Pilots demand better warning

Associated Press / December 31, 2009

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DALLAS - A pilots union said yesterday that federal officials failed to notify crews on planes in the United States about the attempted attack aboard a Northwest Airlines jet on Christmas Day.

The Allied Pilots Association, which represents American Airlines pilots, said it would lobby Congress to require that federal officials notify all flights in the air - no matter where the flights started - as soon as they learn of a possible attack on another plane.

Federal officials said they limited immediate notification of the incident to crews on US-bound flights from Europe because they were considered to face the greatest danger.

“Based on intelligence information at that time, a strategic, risk-based decision was made to notify all 128 flights inbound from Europe,’’ said Transportation Security Administration spokeswoman Sterling Payne.

But Mike Karn, an American pilot and the union’s security chairman, said if pilots of planes everywhere had known of the attempt on another jet, they could have imposed security measures.

Agency seeking bloggers’ sources
WASHINGTON - As the government reviews how a suspected terrorist was able to bring a bomb onto a US-bound plane on Christmas, the Transportation Security Administration is going after bloggers who wrote about a directive to increase security after the incident.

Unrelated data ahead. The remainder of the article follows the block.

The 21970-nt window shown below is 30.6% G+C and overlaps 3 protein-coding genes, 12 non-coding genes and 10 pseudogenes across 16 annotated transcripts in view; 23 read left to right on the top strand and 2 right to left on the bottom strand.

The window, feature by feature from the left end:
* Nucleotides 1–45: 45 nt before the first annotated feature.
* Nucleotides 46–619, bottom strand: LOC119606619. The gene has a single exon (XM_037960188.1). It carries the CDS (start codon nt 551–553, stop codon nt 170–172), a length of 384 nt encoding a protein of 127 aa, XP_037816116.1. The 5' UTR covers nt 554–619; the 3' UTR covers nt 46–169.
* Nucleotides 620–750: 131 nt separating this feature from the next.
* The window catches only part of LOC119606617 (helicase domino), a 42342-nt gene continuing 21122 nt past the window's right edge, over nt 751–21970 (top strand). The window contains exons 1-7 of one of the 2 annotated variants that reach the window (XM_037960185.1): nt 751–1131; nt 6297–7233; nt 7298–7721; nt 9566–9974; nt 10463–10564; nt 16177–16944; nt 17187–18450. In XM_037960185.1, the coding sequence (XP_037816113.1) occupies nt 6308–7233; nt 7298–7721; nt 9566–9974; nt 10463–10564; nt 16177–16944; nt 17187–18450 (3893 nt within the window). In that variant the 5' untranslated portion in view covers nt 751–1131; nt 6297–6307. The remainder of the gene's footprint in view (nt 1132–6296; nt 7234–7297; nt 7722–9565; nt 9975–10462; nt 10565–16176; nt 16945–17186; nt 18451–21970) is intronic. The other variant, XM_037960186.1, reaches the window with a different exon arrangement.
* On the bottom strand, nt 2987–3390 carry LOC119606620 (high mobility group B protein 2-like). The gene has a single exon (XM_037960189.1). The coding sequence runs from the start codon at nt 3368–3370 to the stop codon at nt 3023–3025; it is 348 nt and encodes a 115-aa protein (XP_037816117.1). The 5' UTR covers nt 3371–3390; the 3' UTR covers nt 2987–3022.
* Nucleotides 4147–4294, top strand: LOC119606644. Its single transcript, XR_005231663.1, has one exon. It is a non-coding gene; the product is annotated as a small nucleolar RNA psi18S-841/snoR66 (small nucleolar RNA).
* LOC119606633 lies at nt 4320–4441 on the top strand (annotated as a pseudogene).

TSA special agents served subpoenas to travel bloggers Steve Frischling and Chris Elliott, demanding that they reveal who leaked the security directive. The government says the directive was not supposed to be disclosed to the public.

Frischling said he met with two TSA special agents Tuesday at his Connecticut home for about three hours and again yesterday, when he was forced to hand over his laptop computer. Frischling said the agents threatened to interfere with his contract to write a blog for KLM Royal Dutch Airlines if he didn’t cooperate and provide the name of the person who leaked the memo.

“It literally showed up in my box,’’ Frischling said. “I do not know who it came from.’’

The directive outlined new measures that would be apparent to the traveling public, such as requiring that passengers remain in their seats one hour before landing. It also listed people who would be exempted such as heads of state.